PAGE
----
Col. Stanton directed to proceed down the lake with one company of Lt. Col. Caulfield’s battalion, and Major [?] command to ascertain whether the route down the lake was practicable, and whether the Big Cypress could be turned.
31st. Lt. Colonel Caulfield proceeded to execute the ordered given yesterday ascertained the direction of the trail. Lt. Colonel Stanton proceeded to execute the orders given to him. Moved forward as far as the route was practicable. Neither Wagons nor horses could be taken in that direction more than ten or fifteen miles. The whole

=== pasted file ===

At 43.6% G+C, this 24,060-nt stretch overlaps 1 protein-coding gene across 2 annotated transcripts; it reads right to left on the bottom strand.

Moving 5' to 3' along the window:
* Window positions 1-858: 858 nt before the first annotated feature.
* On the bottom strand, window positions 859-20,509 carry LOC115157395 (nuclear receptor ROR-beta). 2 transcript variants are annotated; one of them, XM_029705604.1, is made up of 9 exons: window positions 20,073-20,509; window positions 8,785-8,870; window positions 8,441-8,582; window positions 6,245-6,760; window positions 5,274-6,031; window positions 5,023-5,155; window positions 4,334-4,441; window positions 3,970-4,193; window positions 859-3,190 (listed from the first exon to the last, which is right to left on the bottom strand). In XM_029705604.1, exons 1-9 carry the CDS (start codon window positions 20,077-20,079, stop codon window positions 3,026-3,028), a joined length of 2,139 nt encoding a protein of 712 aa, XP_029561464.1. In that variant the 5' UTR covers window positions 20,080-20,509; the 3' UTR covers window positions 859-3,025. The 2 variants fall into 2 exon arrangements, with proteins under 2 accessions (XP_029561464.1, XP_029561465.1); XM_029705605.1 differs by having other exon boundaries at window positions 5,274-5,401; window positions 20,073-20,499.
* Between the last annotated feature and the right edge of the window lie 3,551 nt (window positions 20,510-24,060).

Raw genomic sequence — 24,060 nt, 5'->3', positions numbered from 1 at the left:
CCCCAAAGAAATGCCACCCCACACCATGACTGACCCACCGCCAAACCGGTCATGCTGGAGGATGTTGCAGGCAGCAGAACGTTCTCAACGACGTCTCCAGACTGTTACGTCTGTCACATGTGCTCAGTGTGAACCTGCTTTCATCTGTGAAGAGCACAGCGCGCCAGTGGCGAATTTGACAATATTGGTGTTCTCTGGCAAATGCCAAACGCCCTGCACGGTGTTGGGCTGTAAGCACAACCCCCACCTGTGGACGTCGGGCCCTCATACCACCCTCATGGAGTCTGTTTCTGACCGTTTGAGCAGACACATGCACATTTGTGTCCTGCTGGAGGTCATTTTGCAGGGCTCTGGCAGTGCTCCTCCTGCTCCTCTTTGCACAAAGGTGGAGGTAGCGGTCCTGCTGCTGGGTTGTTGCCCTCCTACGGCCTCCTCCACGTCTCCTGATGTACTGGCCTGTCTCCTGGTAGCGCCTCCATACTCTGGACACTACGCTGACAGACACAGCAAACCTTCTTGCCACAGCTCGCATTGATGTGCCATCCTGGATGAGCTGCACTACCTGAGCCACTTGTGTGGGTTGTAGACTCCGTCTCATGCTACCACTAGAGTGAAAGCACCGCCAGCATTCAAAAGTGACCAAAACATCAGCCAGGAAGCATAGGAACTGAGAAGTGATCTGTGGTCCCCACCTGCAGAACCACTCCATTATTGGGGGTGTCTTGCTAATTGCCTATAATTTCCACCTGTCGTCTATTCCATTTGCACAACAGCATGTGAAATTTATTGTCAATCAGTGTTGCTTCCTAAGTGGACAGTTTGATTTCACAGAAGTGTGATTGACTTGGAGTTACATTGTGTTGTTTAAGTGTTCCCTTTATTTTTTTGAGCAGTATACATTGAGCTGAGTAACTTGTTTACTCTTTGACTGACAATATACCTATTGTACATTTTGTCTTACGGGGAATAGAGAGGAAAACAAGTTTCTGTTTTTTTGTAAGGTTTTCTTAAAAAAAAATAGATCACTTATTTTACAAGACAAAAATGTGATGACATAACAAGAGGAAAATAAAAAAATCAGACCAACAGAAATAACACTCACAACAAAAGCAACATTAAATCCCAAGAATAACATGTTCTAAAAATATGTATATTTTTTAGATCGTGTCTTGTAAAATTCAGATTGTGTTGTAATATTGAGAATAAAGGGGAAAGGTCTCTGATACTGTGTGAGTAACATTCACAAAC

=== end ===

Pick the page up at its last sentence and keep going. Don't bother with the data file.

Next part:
country a vast glade or prairie, spotted with Hammocks. The prairie a complete bog. The party discovered several Indians, and a number of cattle and ponies. The messenger returned with Abraham, who informed Genl J. that Jumper was near two days journey from him- that his health was not good and though desirous of peace, he apprehended he would not be able to visit him. He said the Indians desired to remain in the country- that the lands assigned to them west of the Mississippi were too far North.